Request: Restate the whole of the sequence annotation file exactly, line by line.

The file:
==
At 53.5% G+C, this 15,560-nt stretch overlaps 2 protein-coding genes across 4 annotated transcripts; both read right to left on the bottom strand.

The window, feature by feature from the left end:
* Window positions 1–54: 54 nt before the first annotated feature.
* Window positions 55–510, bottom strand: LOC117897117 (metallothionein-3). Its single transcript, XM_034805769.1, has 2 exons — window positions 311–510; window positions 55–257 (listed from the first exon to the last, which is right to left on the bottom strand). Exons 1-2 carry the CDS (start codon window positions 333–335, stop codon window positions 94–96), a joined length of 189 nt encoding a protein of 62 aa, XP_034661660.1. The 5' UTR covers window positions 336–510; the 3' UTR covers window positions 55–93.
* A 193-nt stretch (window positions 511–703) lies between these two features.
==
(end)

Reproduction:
At 53.5% G+C, this 15,560-nt stretch overlaps 2 protein-coding genes across 4 annotated transcripts; both read right to left on the bottom strand.

The window, feature by feature from the left end:
* Window positions 1–54: 54 nt before the first annotated feature.
* Window positions 55–510, bottom strand: LOC117897117 (metallothionein-3). Its single transcript, XM_034805769.1, has 2 exons — window positions 311–510; window positions 55–257 (listed from the first exon to the last, which is right to left on the bottom strand). Exons 1-2 carry the CDS (start codon window positions 333–335, stop codon window positions 94–96), a joined length of 189 nt encoding a protein of 62 aa, XP_034661660.1. The 5' UTR covers window positions 336–510; the 3' UTR covers window positions 55–93.
* A 193-nt stretch (window positions 511–703) lies between these two features.